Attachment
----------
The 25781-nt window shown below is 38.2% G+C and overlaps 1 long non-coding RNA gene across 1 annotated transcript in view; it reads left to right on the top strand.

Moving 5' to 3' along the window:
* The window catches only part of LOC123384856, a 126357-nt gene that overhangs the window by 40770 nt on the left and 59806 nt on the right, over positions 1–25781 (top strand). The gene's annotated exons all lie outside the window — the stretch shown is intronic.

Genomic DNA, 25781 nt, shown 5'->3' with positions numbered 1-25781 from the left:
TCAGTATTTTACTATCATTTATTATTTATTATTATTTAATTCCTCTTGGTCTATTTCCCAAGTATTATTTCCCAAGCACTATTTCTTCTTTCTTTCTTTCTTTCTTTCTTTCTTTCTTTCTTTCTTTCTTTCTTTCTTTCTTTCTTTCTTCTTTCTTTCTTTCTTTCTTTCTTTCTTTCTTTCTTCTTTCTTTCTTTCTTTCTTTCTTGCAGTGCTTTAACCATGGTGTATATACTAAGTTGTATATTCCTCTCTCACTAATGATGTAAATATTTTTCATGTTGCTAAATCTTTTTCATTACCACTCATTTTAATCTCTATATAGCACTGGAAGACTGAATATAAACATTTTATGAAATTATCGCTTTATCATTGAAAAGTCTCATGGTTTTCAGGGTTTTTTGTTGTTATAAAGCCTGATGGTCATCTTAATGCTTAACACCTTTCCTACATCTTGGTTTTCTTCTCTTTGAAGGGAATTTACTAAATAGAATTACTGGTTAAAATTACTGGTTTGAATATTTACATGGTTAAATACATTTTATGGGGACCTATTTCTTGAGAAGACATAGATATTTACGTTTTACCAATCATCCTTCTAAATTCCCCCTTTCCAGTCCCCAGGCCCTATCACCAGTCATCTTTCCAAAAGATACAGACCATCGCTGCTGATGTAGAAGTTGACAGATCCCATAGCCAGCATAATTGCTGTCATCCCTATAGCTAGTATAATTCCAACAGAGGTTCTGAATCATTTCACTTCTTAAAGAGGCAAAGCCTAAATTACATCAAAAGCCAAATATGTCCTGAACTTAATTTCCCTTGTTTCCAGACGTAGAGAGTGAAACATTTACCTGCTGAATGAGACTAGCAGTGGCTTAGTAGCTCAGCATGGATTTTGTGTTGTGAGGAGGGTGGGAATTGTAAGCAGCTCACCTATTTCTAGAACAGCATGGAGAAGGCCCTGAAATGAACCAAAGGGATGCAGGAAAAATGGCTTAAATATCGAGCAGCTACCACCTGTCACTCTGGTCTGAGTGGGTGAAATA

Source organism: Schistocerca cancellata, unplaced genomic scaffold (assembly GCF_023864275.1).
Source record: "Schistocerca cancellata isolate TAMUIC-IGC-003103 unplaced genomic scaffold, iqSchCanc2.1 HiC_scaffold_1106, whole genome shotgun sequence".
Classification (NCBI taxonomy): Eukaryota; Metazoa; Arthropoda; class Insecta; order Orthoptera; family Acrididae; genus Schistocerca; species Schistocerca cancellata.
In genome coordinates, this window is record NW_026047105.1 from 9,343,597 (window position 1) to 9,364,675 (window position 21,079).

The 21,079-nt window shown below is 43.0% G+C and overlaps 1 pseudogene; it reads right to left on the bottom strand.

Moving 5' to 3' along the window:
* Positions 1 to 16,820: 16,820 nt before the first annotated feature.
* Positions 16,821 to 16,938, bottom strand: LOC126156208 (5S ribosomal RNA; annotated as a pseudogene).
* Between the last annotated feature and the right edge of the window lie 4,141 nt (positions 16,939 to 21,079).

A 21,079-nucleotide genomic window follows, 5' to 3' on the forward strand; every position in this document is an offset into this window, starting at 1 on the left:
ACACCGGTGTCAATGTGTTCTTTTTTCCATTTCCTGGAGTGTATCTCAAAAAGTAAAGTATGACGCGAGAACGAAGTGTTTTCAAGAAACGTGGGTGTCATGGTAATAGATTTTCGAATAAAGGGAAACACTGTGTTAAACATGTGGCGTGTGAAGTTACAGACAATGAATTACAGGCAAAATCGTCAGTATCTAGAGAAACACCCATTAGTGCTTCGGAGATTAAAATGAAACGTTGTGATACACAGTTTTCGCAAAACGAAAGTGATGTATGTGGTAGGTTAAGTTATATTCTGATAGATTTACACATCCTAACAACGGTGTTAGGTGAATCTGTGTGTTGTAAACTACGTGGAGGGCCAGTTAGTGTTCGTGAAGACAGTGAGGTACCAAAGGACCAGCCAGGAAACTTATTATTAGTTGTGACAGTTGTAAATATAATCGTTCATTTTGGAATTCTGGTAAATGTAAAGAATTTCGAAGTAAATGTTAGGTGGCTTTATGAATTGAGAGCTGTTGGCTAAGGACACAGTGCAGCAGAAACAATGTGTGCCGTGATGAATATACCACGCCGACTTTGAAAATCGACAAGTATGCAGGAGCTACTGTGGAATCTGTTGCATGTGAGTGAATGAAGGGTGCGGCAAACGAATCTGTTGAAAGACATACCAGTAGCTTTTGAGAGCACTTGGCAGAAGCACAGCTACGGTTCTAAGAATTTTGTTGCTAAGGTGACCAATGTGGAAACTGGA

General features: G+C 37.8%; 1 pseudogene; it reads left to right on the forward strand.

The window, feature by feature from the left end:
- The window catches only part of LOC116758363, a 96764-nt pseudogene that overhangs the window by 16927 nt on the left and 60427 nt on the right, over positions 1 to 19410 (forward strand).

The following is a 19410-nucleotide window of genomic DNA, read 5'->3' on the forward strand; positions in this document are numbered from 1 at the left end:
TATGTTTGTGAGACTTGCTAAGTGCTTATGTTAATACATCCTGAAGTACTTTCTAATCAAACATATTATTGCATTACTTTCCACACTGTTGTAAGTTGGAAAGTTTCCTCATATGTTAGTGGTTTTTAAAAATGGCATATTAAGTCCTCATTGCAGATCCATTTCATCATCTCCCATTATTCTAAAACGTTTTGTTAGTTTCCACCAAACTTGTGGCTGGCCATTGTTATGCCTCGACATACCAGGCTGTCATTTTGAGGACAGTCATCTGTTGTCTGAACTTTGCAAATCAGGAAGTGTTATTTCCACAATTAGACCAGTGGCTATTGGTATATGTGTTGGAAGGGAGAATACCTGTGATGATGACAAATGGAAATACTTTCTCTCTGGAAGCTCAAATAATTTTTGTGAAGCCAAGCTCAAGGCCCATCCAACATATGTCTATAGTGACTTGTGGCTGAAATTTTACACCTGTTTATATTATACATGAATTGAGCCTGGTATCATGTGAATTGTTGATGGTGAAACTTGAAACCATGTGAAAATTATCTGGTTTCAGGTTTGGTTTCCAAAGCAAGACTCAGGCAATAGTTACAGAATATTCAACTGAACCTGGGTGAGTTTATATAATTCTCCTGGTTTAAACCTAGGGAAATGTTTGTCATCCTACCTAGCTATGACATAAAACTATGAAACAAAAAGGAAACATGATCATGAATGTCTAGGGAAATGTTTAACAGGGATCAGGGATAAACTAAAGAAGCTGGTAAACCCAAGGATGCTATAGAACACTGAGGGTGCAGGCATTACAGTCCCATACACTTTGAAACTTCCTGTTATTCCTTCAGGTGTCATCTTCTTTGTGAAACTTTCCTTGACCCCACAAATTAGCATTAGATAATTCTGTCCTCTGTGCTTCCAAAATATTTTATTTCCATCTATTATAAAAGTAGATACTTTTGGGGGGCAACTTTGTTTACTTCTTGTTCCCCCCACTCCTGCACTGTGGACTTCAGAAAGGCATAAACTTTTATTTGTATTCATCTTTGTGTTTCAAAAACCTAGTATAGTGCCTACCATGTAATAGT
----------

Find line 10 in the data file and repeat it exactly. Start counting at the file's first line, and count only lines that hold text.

The 21,079-nt window shown below is 43.0% G+C and overlaps 1 pseudogene; it reads right to left on the bottom strand.